Under the state’s current guidance posted online, people can get a vaccine in about three weeks if they have at least one of 18 eligible conditions, ranging from cancer and cystic fibrosis to being overweight or a current or former smoker. Representatives from Cooper’s office and the state health department did not immediately provide an explanation about whether people of all conditions will be given equal preference.

North Carolina is not the only state expanding vaccine eligibility to those with serious underlying health issues. South Carolina Gov. Henry McMaster announced Tuesday that his state would offer doses to medically vulnerable groups starting next Monday. People would be required to show proof confirming their high-risk medical condition. California has responded to frustrated residents by opening up vaccinations to disabled people and at-risk adults starting March 15.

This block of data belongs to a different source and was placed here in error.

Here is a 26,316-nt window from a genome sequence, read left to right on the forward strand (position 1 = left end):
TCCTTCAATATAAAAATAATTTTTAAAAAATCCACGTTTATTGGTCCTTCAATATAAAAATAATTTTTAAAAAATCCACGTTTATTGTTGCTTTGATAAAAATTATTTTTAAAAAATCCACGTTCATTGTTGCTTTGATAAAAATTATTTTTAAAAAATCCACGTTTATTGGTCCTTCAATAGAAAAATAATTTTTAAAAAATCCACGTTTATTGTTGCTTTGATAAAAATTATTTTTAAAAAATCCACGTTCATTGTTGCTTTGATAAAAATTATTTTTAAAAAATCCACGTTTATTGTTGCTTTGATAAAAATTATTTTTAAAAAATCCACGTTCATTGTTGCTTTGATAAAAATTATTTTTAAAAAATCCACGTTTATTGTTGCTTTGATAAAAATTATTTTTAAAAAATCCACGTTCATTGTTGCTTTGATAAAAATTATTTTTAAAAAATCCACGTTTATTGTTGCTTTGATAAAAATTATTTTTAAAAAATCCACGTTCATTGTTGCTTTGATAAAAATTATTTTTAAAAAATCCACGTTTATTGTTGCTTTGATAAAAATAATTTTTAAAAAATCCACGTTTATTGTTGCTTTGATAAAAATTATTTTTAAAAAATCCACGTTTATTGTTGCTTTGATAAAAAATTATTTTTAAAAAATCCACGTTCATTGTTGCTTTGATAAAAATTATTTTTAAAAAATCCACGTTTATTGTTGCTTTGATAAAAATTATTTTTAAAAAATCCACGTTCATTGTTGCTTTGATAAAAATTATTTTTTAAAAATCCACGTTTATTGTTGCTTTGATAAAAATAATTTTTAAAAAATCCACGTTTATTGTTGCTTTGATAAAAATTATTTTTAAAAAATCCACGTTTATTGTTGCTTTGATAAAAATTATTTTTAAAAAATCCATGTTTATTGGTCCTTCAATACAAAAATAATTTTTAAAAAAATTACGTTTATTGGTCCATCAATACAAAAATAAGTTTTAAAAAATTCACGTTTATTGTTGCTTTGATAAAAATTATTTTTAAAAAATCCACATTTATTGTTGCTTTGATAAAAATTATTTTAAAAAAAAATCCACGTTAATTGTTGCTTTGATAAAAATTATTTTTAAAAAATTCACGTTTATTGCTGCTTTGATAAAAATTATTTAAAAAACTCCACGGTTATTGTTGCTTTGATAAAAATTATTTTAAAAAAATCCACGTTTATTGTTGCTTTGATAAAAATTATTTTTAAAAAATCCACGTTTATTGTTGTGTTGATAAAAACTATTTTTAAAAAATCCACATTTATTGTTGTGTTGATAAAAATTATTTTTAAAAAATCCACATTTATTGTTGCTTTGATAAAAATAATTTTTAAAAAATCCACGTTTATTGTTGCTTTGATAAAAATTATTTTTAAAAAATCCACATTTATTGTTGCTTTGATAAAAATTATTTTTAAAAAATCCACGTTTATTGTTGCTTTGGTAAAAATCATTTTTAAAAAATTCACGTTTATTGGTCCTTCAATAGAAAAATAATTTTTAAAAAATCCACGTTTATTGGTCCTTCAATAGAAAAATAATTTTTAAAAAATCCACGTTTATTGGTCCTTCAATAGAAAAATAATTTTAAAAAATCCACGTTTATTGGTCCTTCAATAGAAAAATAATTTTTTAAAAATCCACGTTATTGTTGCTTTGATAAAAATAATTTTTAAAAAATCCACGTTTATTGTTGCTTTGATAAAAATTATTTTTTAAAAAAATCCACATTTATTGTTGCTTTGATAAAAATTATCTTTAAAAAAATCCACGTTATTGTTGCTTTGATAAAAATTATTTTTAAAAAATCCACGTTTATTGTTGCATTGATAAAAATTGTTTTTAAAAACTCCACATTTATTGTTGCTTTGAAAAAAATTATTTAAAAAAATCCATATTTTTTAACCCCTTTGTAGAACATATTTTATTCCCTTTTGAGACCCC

North Carolina’s top public health official, Dr. Mandy Cohen, noted the state would update its website to bundle more people with intellectual and developmental disabilities and neurologic conditions into Phase 4. Cohen also announced that those who receive long-term home care for more than 30 days but don’t live in a long-term facility will be retroactively under Phase 1, which launched in December.

The expedited timeline follows the approval of the Johnson & Johnson one-shot vaccine and an expected increase in vaccine supply to North Carolina.

Since January 20, the amount of vaccine received by the state has increased by 135%, according to NCDHHS.